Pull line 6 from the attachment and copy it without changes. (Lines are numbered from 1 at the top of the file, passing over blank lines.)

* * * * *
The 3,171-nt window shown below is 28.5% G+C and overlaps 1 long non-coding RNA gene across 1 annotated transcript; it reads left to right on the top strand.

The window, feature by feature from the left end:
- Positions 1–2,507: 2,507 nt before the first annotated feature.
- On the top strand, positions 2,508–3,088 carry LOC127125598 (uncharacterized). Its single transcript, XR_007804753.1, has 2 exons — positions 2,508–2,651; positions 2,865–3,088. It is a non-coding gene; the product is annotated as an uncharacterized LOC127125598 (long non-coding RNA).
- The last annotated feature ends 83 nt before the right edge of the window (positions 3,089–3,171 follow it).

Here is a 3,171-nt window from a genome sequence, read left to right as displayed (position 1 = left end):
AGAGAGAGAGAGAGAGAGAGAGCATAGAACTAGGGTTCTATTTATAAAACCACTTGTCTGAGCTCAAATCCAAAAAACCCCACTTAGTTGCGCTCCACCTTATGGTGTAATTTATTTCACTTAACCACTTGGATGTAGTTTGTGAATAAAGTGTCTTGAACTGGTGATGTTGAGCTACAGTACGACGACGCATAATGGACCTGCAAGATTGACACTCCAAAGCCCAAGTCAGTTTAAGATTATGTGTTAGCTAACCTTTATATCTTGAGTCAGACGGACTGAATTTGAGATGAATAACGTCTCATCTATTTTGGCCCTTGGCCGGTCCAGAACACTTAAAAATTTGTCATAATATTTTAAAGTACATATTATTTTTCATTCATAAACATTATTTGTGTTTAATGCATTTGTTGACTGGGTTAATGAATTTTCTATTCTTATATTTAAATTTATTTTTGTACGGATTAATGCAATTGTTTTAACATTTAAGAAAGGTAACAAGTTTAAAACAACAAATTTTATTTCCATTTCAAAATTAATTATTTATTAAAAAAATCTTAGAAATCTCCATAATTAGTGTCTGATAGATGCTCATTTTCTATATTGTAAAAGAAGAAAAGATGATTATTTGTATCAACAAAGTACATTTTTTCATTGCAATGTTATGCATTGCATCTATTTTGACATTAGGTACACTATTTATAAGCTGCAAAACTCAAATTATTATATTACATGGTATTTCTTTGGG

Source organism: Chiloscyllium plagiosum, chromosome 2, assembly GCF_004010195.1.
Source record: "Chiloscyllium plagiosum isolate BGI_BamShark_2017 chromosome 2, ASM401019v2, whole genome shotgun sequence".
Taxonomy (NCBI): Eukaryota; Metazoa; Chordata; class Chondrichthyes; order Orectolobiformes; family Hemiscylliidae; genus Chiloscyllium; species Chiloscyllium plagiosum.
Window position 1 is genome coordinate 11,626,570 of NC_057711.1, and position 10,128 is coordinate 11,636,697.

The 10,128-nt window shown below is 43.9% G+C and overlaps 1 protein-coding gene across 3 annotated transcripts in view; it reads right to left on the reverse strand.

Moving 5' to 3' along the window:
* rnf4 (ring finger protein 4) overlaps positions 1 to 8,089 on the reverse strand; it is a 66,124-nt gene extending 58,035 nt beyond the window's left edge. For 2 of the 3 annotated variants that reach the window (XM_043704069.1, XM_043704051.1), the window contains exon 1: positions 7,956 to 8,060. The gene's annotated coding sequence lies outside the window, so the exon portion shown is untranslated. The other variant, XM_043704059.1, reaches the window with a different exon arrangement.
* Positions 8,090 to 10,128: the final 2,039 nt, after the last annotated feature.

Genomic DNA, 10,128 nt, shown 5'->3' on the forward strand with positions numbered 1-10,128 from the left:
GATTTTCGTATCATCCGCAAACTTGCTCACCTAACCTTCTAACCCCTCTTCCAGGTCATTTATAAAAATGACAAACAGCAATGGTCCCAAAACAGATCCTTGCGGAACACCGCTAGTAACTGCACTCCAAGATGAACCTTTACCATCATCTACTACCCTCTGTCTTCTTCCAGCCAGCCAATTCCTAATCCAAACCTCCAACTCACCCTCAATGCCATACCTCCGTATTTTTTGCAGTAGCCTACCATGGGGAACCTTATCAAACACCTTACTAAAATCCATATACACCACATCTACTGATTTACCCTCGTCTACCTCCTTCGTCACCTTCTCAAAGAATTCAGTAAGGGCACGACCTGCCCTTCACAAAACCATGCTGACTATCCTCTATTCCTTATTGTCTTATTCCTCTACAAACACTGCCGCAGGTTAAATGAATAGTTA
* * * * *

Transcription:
Here is a 3,171-nt window from a genome sequence, read left to right as displayed (position 1 = left end):